I’ve got a 5-page-long document, when will the translation be ready?
The average daily output normally ranges between 1,500 and 2,000 words. However, the effective figure can differ a lot from this depending on the kind of text that will be translated. For instance, technical texts very often require in-depth terminology research, which naturally takes time! The only way for you to know when your translation will be ready is to send me the document specifying any additional information or special needs for your project. I’ll analyse the text and then get back to you with a free quote based on the provided information.
I need this text translated into English/German, can you take care of it?
A professional translator translates from foreign languages into his native language. When translating into foreign languages, even the best trained translator might not get to the same high-quality result as his native colleagues. So the answer to the question is no. However, should you need an Italian to English or German translation, I will be happy to help you finding a suitable colleague who will take care of your request.
My document is still a draft, but I’m under deadline pressure, could you make a start?
“Tempting as it may be to get your translation project rolling as quickly as possible, having translators work from a draft-in-progress will almost always be more time-consuming – hence more expensive (and probably more frustrating) – than waiting for the final text to be ready. Worse yet: the more versions you have, the more likely it is that errors will creep into the final version.”
[Quoted from The Getting it Right Guide: A buyers guide to sourcing and using translation services (2014)]
My in-house secretary is bilingual and she takes care of every translation in our company. Why should I hire an external translator?
or many companies faced with foreign-language texts, the first stop is the bilingual colleague inside the company. While this may – sometimes – work for inbound translation, it is extremely risky for promotional texts (i.e., company’s website, brochures, newsletters…). If the translation is poor (in style, register, grammar…), it will turn against you providing bad publicity for your company. Moreover, perfect bilingualism is quite rare: even those who speak two or more languages since childhood are not always able to transfer meaning from one language to another, especially in written texts.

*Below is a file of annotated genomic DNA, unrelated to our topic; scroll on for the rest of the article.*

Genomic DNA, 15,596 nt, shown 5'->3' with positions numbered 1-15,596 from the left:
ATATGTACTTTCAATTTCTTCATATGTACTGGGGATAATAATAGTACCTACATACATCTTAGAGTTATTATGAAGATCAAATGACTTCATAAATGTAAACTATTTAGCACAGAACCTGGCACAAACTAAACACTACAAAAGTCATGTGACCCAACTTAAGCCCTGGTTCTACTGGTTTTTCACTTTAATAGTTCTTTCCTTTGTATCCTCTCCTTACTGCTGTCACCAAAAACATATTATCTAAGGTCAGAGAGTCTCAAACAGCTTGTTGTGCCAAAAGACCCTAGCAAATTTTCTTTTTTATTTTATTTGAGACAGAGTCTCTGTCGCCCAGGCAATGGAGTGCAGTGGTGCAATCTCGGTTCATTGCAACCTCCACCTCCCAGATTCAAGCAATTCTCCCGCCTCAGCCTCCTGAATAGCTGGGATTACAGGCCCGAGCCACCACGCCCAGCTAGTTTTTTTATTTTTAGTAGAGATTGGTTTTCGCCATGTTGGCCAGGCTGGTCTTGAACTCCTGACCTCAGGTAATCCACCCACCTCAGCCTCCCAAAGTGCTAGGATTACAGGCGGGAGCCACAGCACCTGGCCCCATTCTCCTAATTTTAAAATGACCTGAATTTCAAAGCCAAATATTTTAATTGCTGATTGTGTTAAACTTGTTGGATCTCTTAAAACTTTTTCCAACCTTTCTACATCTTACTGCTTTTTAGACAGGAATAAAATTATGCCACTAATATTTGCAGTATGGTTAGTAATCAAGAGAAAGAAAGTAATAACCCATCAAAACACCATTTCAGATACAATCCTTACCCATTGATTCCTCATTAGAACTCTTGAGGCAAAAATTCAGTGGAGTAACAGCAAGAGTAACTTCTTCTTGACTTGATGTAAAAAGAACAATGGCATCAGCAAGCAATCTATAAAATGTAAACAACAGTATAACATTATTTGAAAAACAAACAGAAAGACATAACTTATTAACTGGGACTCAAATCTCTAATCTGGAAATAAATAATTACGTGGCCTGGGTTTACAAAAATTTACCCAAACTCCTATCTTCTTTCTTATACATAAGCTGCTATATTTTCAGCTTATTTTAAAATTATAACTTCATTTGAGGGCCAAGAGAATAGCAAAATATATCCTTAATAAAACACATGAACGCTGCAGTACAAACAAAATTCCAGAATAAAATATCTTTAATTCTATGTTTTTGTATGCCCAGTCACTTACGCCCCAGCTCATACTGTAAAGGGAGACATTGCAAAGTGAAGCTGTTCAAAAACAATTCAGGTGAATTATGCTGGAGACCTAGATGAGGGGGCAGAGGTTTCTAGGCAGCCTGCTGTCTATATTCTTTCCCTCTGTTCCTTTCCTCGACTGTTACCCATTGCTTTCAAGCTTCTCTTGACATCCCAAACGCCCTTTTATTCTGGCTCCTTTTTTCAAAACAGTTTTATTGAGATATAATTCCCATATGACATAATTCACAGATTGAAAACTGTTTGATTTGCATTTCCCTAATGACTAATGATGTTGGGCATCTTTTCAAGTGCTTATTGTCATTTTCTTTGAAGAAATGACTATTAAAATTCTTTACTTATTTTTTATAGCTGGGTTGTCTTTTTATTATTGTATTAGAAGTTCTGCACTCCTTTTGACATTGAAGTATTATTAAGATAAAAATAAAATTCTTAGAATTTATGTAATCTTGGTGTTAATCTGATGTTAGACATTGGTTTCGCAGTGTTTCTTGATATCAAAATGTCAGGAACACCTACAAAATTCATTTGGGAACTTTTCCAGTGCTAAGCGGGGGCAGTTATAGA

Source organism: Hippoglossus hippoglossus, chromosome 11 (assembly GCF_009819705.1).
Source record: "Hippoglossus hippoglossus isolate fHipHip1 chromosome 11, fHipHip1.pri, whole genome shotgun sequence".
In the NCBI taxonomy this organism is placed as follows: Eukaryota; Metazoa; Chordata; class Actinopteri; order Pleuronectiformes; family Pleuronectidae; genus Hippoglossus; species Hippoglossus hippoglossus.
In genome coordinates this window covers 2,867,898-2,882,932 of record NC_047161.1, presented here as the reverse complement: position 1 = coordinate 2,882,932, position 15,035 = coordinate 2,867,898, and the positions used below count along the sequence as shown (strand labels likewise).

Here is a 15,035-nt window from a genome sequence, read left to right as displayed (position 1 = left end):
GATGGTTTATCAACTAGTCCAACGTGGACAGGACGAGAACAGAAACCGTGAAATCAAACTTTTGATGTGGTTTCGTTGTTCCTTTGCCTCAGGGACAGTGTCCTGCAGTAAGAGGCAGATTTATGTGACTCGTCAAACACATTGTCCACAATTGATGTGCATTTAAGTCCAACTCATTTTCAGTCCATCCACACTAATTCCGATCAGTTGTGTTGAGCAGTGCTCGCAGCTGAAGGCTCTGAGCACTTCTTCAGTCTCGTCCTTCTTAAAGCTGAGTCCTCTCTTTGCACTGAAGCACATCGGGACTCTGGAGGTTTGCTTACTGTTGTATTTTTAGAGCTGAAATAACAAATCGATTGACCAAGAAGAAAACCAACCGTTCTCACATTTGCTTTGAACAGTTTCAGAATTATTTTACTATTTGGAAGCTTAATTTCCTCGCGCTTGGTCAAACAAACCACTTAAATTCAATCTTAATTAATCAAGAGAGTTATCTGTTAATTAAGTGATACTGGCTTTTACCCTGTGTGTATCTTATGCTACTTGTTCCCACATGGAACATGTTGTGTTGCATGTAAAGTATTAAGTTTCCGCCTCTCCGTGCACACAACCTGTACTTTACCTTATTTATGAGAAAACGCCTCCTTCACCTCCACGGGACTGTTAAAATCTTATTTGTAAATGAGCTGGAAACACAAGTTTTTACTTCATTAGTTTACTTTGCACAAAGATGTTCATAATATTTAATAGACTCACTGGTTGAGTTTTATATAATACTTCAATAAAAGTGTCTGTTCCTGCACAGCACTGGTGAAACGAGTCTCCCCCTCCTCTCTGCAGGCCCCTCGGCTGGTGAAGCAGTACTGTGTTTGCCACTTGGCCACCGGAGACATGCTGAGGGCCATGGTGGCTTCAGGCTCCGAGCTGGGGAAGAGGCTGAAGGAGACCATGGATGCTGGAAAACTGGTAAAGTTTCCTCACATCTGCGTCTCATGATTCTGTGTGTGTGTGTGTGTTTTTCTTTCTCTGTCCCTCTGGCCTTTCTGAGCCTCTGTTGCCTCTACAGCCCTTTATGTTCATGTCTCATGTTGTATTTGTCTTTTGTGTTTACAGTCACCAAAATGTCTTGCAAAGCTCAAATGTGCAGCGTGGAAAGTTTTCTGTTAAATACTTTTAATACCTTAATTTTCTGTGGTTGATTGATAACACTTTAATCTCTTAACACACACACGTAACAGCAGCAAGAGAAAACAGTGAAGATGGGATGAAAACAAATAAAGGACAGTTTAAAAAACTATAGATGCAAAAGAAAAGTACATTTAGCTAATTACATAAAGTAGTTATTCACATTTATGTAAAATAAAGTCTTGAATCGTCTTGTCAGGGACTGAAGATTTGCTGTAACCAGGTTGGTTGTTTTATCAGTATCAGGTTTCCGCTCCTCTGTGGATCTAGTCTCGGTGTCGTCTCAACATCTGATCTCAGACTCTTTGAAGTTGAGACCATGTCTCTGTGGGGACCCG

[Source: The Getting it Right Guide: A buyers guide to sourcing and using translation services (2014)]
What is liaison interpreting?
Liaison interpreting is one mode of interpretation where the interpreter enables fluid communication between two parties. It typically takes place during business encounters between people from different countries, i.e. during trade fairs, where companies meet their foreign clients or suppliers. In liaison interpreting communication takes place in a non-simultaneous triangle-like pattern.
But how much do your services cost?
The cost for a translation is given by the number of words of the original document. However, the final price can vary depending on a number of factors, i.e. file format, kind of text, possible additional services required, and so on. The only way for you to know how much you should budget for your translation is to get in touch with me and send me your document specifying any additional information or special needs for your project. I’ll then get back to you with a free quote based on the provided information.
“The Getting it Right Guide: A buyers guide to sourcing and using translation services” (2014) helped me putting together this list of frequently asked questions. The guide provides the low-down on planning and working on translation projects and can be downloaded from the website of the ITI, the Institute of Translation & Interpreting, following this link: The Getting it Right Guide.